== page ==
The employment rate may have dropped to an eight-year low — 4.9 percent in January 2016 — but the number of food stamp recipients is still high. The numbers are daunting. The program ballooned from under 30 million participants in 2008 to over 47 million in 2013. Participation has been dropping slowly since then, with 45.8 million participants in 2015.
During and after the recession, the Supplemental Nutrition Assistance Program (SNAP) provided programs and assistance to those in need. As employment fell, program enrollment rose. Those who found themselves without work didn’t find themselves without food.
Part of the program’s growth since the recession can also be attributed to changes in the program’s eligibility rules. SNAP only allows able-bodied adults without children to participate for three months, but states with high unemployment were able to waive this requirement.
President Obama also made signing up for the program easier and a short-term increase in benefit amounts made the program more attractive to potential beneficiaries. Eighty-five percent of eligible beneficiaries signed up for food stamps in 2013, compared to 70 percent in 2008.
This year a number of states will stop making exceptions for the three-month limit on able-bodied beneficiaries. According to the Center on Budget and Policy Priorities, 500,000 childless adults will lose SNAP benefits. The increased monetary benefits returned to pre-recession amounts in 2013.
The changes in eligibility requirements created a shift in the demographics of program participants. Recipients today are more likely to be working full-time jobs and have at least some college education than was the case before the recession. For the first time, able-bodied workers without children made up a slight majority of the residents in households receiving SNAP benefits. The statistics count all household members and not just those receiving benefits, so these numbers may include a variety of situations, including adults on benefits who live with their parents.
More participants may be working, but that doesn’t mean that they are making livable wages. The requirements for earnings are just above the poverty level, $1,275 per month for a household of one or $2,628 per month for a household of four. While the falling unemployment rate is undoubtedly good news, we’re still waiting for a wage growth to kick in. Without higher wages, many working Americans still struggle to get by.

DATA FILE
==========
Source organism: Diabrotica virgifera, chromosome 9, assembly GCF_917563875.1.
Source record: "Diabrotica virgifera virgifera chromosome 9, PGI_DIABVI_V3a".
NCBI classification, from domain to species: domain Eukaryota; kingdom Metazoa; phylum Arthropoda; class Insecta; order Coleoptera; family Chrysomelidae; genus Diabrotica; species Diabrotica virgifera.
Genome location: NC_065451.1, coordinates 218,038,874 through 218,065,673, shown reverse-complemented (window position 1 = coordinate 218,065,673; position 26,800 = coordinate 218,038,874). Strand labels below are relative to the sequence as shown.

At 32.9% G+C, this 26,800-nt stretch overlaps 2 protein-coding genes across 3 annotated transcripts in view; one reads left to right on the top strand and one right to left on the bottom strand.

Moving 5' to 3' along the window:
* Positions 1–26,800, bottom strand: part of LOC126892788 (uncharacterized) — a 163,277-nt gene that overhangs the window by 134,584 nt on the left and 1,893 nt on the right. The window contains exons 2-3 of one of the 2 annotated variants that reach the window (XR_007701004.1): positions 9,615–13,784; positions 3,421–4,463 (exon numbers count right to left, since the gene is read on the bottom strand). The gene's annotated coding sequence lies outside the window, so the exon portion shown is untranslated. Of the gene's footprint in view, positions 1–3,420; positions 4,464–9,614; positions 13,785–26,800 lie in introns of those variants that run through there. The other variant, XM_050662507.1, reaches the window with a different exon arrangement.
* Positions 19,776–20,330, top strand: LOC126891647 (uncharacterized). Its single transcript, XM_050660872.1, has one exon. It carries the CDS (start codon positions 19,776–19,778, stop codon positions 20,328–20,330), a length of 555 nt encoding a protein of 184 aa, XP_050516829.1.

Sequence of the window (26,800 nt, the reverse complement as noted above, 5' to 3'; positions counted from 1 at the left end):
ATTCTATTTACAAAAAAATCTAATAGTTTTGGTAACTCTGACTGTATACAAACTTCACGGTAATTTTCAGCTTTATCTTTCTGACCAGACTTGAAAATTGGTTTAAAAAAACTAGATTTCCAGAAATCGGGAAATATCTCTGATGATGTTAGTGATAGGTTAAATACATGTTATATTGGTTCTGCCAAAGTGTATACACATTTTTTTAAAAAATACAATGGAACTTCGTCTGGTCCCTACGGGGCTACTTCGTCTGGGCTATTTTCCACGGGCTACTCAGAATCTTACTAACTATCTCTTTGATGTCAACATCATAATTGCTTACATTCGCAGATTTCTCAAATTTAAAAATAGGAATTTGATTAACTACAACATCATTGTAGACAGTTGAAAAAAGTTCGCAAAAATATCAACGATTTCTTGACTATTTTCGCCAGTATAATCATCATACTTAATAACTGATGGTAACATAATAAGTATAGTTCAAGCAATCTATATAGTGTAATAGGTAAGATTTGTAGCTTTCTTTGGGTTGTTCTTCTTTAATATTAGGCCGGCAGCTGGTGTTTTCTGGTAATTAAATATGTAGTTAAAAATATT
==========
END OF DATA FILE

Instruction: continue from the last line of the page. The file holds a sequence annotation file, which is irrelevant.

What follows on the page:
The number of food stamp recipients remains very high and reflects a considerable labor market “slack.” Unemployment statistics fail to take into account, for instance, those workers who are underemployed, those who are working fewer hours than they would like to and those who have taken temporary work while they look for something permanent.
The numbers are also indicative of how food stamps and the labor market work. According to the Congressional Budget Office, it takes several years for SNAP benefits to decrease following economic improvement. They expect the number of program recipients to decrease by about 30 percent over the next 10 years.
In the meantime, the political war of words over welfare continues. The ballooning numbers rile conservatives, who tend to concentrate on the costs associated with rule changes. They argue that our lax eligibility requirements have stunted incentives to work. Meanwhile, progressives downplay the effect of shifting eligibility requirements and concentrate on the needs of people surviving a serious and very long-lasting downturn in the job market.
It’s a battle of statistics and each side has their own economists. Progressives point to numbers that claim two-thirds of new participants are most certainly a result of the recession. One-third might be a result of changes to the system. Conservatives tend to look at spending — which counts the temporary monetary benefits increase as well as participant enrollment — and claim that some 60 percent of new costs incurred are due to the changes in the rules.
The hike in benefits has expired and the temporary measure allowing childless, able-bodied adults to participate indefinitely are due to expire. SNAP benefits allotted to disabled adults and those raising children, however, are permanent.
Erin is a freelance writer, photographer and filmmaker. She is passionate about moving beyond party politics to identify pragmatic solutions to social, economic and political problems. Her writing has appeared in the Washington Times, the American Spectator, Doublethink and Scuba Diver Magazine. She spends her free time scuba diving, snowboarding and ravenously reading popular nonfiction. Erin holds a master’s degree in International Political Economy from the London School of Economics.